Ageeva, A and N Strelkovskii, ‘Regulation of the Migration Policy of the European Union Countries in the Face of the COVID-19 Pandemic’ [2021] (5) Obshchestvo i ekonomika 117–128
Abstract: The article presents main data on the employment and contribution of migrants to the economies of the EU member states, as well as on working conditions in those sectors where migrants are predominantly employed. Solutions are proposed for reforming migration policy and modernizing welfare and public health systems with the view of minimizing the pandemic crisis consequences. The author suggests using the agent-based method of simulation to predict the socio-economic effect of the pandemic and to select the most effective strategies for countering crisis processes.

Amon, Joseph J, ‘COVID-19 and Detention: Respecting Human Rights’ (2020) 22(1) Health and Human Rights Journal 367-370
Extract from Introduction: This summary presents a picture of extraordinary numbers already affected and at risk and unprecedented response. However, one area where there has been too limited of a response to date is action to prevent transmission in detention centers, including jails, prisons, and immigration detention facilities

Arbel, Efrat and Molly Joeck, ‘Immigration Detention in the Age of COVID-19’ in Catherine Dauvergne (ed), Research Handbook on the Law and Politics of Migration (Edward Elgar, forthcoming, 2021)
Jurisdiction: Canada
Abstract: In this chapter, we analyze Canada’s response to the outbreak of COVID-19 as it relates to immigration detention. We focus on decisions released by the Immigration Division (ID) of the Immigration and Refugee Board, the quasi-judicial administrative tribunal tasked with detention-related decision-making in Canada. Writing in the four months after pandemic measures were first introduced in Canada, our analysis is by necessity provisional, and focuses on seventeen ID decisions released between mid-March and mid-May 2020, at the height of the pandemic in Canada. Our analysis of this dataset reveals an identifiable shift in ID practice: prior to the outbreak of COVID-19, ID members generally refused to hear arguments related to conditions of detention, and rarely ordered release on that basis. With the onset of the pandemic, however, ID members have not only entertained arguments identifying COVID-19 as a condition of detention, but more significantly, have explicitly relied on this condition as a basis for release. We argue that this shift in ID practice is significant. Legally, it allows detainees to argue the conditions of their own confinement before the administrative body tasked with overseeing their detention. This renders those conditions actionable, and therefore legally meaningful. Materially, this shift empowers detainees, allowing them to more effectively advocate for their own release, while lessening the violence inherent to the detention review process. Conceptually, the decisions suggest a shift in the paradigm within which legal decisions governing detention are made. Before COVID-19, the release assessment was firmly entrenched in the familiar ‘us/them’ paradigm that characterizes the disciplinarity of immigration detention. The post COVID-19 decisions suggest that this paradigm may have shifted temporarily: the line distinguishing us from them has blurred in the shadow of a common threat, and the location of risk has shifted in relation to that line. Rather unexpectedly, the previous conception of the inherent riskiness of migrants has been displaced by the disruptive, risky, pandemic – a change that was surely buttressed by the closure of the Canadian border, in particular to asylum seekers. Reflecting on the broader implications of this shift in ID conduct, we suggest that the onset of COVID-19 has revealed the ways in which the containment and confinement of noncitizens can be reconfigured in Canadian law. Mindful of the potentially limited nature of this shift, we identify the progressive possibilities hidden in that reconfiguration, and urge for it to continue even as the worse of the pandemic begins to pass.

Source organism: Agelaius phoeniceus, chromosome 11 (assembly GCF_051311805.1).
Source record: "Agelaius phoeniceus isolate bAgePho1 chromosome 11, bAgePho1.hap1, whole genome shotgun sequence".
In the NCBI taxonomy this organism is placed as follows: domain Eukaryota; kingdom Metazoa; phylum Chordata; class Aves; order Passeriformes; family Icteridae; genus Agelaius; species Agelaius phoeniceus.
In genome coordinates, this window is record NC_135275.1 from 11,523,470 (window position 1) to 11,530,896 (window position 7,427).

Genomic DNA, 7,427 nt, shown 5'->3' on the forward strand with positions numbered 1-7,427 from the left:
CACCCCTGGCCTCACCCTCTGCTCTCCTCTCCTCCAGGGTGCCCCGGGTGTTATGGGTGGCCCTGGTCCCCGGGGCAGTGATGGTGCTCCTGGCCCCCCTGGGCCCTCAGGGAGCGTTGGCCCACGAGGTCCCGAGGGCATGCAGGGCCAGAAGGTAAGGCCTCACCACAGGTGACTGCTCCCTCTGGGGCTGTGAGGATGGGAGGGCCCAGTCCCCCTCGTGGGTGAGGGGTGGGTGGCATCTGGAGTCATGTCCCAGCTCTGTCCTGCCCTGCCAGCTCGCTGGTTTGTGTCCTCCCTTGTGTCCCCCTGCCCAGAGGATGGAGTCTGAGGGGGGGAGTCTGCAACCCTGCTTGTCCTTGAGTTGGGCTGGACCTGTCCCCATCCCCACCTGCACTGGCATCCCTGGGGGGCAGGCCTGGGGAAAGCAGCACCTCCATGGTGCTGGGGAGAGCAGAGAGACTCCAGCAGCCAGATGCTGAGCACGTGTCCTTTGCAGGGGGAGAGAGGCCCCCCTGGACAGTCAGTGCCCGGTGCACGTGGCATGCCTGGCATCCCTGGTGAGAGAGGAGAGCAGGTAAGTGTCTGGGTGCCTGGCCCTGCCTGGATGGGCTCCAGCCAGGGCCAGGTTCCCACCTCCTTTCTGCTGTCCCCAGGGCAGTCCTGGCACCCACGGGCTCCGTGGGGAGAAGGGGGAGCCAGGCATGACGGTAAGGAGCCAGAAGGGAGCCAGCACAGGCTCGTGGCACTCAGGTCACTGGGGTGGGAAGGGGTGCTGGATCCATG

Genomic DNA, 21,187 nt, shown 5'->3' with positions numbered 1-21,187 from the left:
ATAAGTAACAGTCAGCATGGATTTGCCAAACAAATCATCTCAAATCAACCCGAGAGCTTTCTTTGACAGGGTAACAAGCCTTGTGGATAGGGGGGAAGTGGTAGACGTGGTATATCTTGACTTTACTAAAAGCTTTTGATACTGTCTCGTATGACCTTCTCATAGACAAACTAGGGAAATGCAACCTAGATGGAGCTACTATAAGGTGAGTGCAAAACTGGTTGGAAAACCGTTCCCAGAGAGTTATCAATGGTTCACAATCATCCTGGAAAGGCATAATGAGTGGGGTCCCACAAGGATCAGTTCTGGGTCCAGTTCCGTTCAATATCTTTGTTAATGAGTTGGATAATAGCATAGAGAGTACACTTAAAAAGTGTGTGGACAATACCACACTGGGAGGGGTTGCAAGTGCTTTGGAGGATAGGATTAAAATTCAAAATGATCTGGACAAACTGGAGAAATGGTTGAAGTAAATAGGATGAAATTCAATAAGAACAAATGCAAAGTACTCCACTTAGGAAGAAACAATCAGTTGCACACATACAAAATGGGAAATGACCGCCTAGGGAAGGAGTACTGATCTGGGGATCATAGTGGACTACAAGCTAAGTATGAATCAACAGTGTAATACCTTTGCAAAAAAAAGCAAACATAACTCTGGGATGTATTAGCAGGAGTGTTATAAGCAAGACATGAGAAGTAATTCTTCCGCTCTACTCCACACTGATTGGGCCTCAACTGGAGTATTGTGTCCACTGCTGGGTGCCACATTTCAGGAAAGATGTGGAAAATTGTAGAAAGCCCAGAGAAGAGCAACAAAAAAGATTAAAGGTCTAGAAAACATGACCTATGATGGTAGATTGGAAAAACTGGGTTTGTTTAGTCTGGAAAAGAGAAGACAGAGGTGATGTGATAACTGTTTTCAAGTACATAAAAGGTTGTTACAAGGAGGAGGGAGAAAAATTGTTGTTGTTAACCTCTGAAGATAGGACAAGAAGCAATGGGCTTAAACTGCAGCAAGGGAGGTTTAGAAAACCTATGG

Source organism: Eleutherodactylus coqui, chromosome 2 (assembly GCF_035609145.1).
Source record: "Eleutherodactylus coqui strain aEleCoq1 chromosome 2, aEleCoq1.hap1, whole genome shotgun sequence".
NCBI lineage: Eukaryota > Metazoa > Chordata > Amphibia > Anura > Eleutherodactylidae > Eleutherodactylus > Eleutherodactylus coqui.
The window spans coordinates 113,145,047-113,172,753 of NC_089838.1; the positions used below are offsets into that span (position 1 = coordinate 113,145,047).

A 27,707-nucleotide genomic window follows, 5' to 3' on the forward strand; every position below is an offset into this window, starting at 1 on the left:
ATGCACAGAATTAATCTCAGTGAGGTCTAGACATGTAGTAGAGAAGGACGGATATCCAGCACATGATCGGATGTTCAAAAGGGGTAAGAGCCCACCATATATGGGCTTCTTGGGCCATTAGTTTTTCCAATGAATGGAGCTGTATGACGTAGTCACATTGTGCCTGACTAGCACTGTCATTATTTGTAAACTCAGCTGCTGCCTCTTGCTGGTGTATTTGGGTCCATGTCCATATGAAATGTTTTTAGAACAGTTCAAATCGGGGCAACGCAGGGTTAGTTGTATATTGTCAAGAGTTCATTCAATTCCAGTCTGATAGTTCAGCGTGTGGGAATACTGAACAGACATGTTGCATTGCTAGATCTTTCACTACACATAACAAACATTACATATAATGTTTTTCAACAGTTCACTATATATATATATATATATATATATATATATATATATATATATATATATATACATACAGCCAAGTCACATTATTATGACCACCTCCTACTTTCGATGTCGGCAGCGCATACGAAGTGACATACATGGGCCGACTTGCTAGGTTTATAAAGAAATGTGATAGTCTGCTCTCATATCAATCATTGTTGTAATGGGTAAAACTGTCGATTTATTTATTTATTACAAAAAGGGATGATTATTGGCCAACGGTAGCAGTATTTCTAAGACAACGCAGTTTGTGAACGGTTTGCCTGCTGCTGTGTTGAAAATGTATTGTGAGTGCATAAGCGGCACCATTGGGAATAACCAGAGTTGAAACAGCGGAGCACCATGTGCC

Ashraf, Tasawar and Umut Korkut, ‘The Right to Seek Asylum at the Face of Confluence between Informal Externalisation Agreements and COVID-19’ (SSRN Scholarly Paper ID 3783460, 18 August 2020)